Worm Breeder's Gazette 6(1): 43

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More on Heterochronic Mutants of C. elegans

M. Kusch, B. Edgar

The previous report by Ambros et.  al.  suggests that mutants 
altered in the genes lin-4 and lin-14 may have major alterations in 
changes that occur at post-embryonic molts.  We report here a few 
preliminary observations concerning e912 and some speculations.
Cox and Staprans (Newsletter vol 5, no.  2, p.  15) have found a 
number of major differences in the gel patterns of proteins extracted 
from L1, L4, adult and dauer cuticles.  We have now examined 
extractable cuticle proteins from L2 and L3 juveniles and find they 
yield a pattern on SDS-PAGE indistinguishable from the L4.  We have 
examined the extractable proteins from sexually mature e912 and find 
they give the L2-L3-L4 gel pattern.  This result is consistent with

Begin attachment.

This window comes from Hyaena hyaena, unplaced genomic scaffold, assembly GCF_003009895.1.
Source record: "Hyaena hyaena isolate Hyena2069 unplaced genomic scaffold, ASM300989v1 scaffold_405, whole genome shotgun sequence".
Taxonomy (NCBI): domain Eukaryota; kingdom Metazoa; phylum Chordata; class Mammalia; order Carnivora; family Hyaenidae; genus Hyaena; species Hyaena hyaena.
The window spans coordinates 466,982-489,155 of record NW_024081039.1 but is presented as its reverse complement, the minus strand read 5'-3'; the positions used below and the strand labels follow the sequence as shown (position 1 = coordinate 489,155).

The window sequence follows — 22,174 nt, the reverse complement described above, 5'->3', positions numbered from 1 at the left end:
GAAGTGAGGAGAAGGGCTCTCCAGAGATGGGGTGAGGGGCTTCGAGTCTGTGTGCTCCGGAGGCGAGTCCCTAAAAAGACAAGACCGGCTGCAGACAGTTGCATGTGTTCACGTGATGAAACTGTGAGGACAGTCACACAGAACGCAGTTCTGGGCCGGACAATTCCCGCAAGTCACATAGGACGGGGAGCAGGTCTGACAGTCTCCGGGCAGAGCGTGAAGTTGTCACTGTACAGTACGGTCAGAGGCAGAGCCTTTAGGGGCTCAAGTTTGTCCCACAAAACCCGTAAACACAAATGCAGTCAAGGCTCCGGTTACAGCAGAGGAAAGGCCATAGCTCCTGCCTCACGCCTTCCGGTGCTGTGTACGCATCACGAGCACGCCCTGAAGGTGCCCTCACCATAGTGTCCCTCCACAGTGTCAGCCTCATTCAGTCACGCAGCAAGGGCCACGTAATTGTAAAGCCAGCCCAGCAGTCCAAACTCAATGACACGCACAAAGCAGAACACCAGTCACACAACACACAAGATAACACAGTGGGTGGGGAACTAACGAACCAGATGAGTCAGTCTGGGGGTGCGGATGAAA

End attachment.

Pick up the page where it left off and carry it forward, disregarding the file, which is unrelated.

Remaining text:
the notion that e912 is arrested at the L1 stage since it is in the L1 
stage that the L2 cuticle materials are synthesized.
We have constructed double mutants containing e912 and several 
cuticle defective mutations that are phenotypically expressed only at 
the adult stage, a roller, rol-1 (e 91) and two blisters, bli-1(SC73) 
and bli-2 (e768)
In none of these doubles is the cuticle defective phenotype 
expressed, e912 behaves as suppressor of these mutations, consistent 
with its neotenic phenotype.
It seems to us conceivable that lin-4 and lin-14 are not, strictly 
speaking lineage genes but rather are genes that control switching 
from one post embryonic stage to another.  It may be useful to think 
of postembryonic development as metamorpic rather than continuous,with 
molting being more concerned with metamorphic change than with growth. 
It is interesting (and fortunate) that while some major aspects of 
postembryonic development are modified (regulated?) by mutations in 
these two genes, others (sexual maturation, the molting cycle) appear 
little affected.
We believe it is worth pointing out that in parasitic nematodes 
shift in habitat (eg. lung to gut) is coincident with molting and with 
major changes in behavior, nutrition, cuticle anatomy etc.  While C.  
elegans may not be parasitic, many of its relatives are.  It may have 
retained residual aspects (cuticle changes?) of a parasitic ancestor.
We are now about to renew attempts to identify more Heterochronic 
mutations using stage specific cuticle mutants to aid in their